Aside from the rather limited effects of raw material production, the adverse effects of climate change on energy source transport to the power stations are most likely expected where the underlying infrastructure reacts sensitively to climatic changes. This applies first and foremost to shipping transportation; the navigability through inland waterways might be inhibited by water levels that are too high or too low. This effect is primarily seen in the supply for hard coal power stations. Another fundamental risk potential in supplying raw material is, in particular, the potential impact for infrastructures such as pipelines through extreme weather events.
Renewable energy sources
Due to drier and increasingly warmer summers, reduced water availability is expected for the cultivation of biomass, which entails corresponding challenges in sufficient irrigation of energy crops. In addition, extreme weather events can negatively affect the supply and quality of biomass.
The water level in rivers impairs energy generation in hydroelectric power plants both by too much and too little water availability. A distinction must be made here between run-of-the-river power plants and storage power plants, whereby run-of-the-river plants are more sensitive to water levels that are too low or too high. The former leads at best only to reduced capacity utilization and at worst, the plants must be entirely switched off. River floods can lead to a drop in the usable height difference if the water level downstream of the power stream increases. Germany expects a slight increase in gross hydropower potential as a result of climate change.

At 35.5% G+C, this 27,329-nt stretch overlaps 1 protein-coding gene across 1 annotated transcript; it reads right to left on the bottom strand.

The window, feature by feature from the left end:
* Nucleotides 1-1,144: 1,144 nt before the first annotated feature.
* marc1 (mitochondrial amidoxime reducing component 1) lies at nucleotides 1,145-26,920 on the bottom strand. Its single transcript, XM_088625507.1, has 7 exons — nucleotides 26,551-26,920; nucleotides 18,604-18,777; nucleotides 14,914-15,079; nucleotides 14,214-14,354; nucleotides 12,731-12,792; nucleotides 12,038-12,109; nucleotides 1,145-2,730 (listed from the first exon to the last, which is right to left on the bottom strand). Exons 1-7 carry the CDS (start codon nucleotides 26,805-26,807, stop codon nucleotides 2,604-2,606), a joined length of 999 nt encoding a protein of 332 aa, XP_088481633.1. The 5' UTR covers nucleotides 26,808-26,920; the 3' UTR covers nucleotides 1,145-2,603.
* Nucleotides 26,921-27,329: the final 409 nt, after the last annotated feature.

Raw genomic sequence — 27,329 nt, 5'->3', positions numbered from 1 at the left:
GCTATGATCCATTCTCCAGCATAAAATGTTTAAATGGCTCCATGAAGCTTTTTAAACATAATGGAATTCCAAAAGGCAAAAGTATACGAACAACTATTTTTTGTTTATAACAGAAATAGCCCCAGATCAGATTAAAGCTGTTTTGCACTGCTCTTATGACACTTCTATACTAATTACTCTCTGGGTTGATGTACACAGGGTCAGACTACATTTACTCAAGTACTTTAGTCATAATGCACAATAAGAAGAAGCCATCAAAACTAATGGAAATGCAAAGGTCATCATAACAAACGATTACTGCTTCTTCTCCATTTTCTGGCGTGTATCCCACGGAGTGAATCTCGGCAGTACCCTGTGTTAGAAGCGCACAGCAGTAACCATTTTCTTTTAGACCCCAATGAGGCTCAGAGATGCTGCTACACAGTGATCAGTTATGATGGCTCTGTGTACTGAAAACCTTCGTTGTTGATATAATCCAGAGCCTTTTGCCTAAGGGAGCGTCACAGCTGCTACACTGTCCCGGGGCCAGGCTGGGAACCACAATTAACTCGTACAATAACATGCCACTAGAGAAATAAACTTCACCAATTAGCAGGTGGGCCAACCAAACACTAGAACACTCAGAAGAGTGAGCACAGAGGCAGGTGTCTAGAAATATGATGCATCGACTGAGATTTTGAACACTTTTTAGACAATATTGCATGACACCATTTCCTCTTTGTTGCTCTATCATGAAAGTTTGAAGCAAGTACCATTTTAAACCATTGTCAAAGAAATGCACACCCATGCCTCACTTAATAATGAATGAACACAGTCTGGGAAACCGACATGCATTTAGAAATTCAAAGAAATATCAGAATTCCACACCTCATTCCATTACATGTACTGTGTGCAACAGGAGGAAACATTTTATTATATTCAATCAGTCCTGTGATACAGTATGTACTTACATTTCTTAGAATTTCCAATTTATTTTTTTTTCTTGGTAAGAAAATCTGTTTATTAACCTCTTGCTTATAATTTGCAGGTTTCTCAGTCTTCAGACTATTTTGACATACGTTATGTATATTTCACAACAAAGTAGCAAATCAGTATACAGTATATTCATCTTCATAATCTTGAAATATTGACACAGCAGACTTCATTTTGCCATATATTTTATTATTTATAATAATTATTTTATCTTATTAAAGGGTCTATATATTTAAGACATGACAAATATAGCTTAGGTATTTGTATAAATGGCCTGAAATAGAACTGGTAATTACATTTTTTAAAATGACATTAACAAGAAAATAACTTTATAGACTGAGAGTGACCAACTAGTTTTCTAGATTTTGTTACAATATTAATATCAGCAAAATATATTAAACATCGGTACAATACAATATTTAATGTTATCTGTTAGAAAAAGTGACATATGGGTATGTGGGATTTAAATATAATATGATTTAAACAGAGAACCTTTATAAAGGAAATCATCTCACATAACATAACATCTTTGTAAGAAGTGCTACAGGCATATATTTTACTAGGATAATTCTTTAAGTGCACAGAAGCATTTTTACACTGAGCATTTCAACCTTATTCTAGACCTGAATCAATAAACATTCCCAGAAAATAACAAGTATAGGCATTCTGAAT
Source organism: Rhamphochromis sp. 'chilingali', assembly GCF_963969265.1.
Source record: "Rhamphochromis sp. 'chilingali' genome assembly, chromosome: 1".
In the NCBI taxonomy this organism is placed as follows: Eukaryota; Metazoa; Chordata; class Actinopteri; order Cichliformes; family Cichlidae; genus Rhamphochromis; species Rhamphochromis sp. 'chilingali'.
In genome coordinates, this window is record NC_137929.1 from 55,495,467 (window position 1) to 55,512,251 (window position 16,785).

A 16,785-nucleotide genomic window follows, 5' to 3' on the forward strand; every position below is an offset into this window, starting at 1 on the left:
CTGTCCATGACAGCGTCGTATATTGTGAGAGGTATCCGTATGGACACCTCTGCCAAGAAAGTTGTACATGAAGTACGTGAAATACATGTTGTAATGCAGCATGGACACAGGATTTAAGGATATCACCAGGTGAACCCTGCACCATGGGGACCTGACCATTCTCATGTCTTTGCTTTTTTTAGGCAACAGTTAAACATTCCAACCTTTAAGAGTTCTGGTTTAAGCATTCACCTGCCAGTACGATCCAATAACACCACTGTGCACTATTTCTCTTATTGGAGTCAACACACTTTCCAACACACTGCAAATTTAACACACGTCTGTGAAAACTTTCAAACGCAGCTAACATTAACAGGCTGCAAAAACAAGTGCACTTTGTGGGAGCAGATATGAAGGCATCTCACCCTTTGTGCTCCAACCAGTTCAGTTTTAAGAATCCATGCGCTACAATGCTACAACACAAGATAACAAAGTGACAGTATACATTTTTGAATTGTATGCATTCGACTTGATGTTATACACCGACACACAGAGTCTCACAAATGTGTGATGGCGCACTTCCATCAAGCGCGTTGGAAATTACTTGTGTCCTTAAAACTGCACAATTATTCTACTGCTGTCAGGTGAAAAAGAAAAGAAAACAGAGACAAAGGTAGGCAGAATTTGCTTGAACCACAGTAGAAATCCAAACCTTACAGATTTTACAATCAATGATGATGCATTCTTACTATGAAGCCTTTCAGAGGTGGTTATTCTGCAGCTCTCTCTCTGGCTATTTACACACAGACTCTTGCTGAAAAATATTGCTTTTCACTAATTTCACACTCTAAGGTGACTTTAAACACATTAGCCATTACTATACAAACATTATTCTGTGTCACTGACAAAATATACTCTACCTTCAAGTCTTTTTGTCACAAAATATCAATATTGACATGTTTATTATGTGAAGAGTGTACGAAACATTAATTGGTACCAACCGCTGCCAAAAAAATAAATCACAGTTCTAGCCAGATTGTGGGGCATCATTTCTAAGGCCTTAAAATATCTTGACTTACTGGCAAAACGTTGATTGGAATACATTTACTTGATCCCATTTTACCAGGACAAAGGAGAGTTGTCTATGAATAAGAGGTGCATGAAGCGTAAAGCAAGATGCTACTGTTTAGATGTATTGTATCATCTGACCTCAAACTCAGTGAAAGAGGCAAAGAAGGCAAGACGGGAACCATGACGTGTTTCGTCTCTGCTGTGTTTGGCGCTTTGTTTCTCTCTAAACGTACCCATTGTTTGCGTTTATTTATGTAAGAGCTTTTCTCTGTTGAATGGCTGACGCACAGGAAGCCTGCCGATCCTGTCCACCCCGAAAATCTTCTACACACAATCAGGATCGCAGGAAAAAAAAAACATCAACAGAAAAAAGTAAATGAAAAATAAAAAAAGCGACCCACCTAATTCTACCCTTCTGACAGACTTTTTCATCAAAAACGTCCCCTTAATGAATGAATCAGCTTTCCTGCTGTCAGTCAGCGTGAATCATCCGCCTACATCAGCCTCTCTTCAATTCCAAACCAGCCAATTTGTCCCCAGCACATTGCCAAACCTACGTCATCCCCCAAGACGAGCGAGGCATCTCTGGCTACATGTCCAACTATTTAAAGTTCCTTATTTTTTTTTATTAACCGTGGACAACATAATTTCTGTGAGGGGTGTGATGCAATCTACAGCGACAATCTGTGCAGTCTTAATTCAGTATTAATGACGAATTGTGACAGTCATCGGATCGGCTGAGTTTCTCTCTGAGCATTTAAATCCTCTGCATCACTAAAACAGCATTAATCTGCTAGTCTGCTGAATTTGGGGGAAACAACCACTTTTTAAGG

With regard to solar power energy generation, a distinction must be made between photovoltaic and solar thermal power plants. While photovoltaic plants, for example, also produce energy during cloudy weather, solar thermal power stations only supply energy when exposed to direct sunlight. An increase in output from solar plants is expected during the summer.
Conventional energy sources
Energy generation from conventional sources is currently – as well as in the future – hindered by two factors: on the one hand, through the availability and temperature of the plants’ cooling water, and on the other, through the projected rising temperatures (of both the air and water), especially during the summer months. The combination of lower water levels and higher air temperatures is increasingly leading to higher water temperatures and must be taken into consideration. Both factors do not, however, hinder energy generation stemming from a certain source of energy, but rather the generation at a certain type of power station.